Andrew took advantage of my vulnerable state.  He was playing games.  Is that worse than one who overtly mistreats someone?


I craved overt affection…

The wounds of the intense emotional abuse in my marriage made it difficult for me to identify yet another narcissist: Andrew.

The emotional pull was so incredibly strong, that concrete fact faded into the distance of my mind each time Andrew and I exchanged heated email messages in rapid fire succession, sometimes for up to six hours in a single evening.

rationalized the inexplicable and compromised my values. Whenever my mind would scream “This isn’t right!,” Andrew would end up sending a captivating message that kept my skeptical heart paralyzed, binding it in hope and desire.

Andrew would initiate an email anywhere from 10:30 pm to 12:30 am almost every night (red flag). He would type a phrase, sentence or paragraph that would describe exactly what he envisioned we were doing. I would almost immediately respond within seconds and the evening would begin. The heat was palpable; the raw vulnerability was so intense I would shake.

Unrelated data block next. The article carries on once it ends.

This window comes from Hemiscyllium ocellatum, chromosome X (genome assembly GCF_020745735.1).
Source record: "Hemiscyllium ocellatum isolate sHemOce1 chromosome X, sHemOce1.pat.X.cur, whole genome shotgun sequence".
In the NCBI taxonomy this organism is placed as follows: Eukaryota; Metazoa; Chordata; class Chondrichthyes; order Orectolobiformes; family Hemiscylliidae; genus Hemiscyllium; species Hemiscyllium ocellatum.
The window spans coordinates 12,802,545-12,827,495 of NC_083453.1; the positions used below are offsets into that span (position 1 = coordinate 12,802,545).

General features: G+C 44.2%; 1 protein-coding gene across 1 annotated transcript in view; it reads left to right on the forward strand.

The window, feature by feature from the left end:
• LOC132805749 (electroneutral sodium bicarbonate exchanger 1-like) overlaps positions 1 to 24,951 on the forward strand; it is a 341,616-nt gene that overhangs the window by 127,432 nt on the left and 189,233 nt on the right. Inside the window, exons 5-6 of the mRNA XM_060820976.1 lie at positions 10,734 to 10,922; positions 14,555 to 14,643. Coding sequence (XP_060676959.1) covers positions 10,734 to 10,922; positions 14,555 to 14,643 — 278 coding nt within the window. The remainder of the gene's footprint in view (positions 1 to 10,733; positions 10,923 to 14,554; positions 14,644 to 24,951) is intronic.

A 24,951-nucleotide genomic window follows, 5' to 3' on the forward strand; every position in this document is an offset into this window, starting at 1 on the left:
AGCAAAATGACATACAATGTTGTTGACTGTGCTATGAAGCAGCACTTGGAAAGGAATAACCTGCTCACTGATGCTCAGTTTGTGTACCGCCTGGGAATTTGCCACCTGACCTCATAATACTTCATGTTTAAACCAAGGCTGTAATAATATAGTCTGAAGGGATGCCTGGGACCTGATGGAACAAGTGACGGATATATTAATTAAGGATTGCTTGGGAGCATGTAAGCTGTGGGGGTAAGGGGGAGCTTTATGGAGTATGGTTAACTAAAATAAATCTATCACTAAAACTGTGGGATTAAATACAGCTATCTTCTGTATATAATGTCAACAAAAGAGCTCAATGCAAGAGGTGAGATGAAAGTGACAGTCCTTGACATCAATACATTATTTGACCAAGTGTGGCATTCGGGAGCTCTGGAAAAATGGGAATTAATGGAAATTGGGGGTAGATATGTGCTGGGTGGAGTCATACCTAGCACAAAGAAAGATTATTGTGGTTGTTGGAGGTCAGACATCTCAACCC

The mind can stir anything.  It collects images, emotions, memories and desires, and shapes them into something as concrete as the furniture in one’s living room.

Google let me down…

I searched the Internet for relief. Surely someone else was going through this, I thought.  But my Google searches came up mostly empty.  I could find nothing written by experts that could explain my plight.  I turned to blogs and discussion forums, but found few discussing a scenario exactly like mine, though some were similar.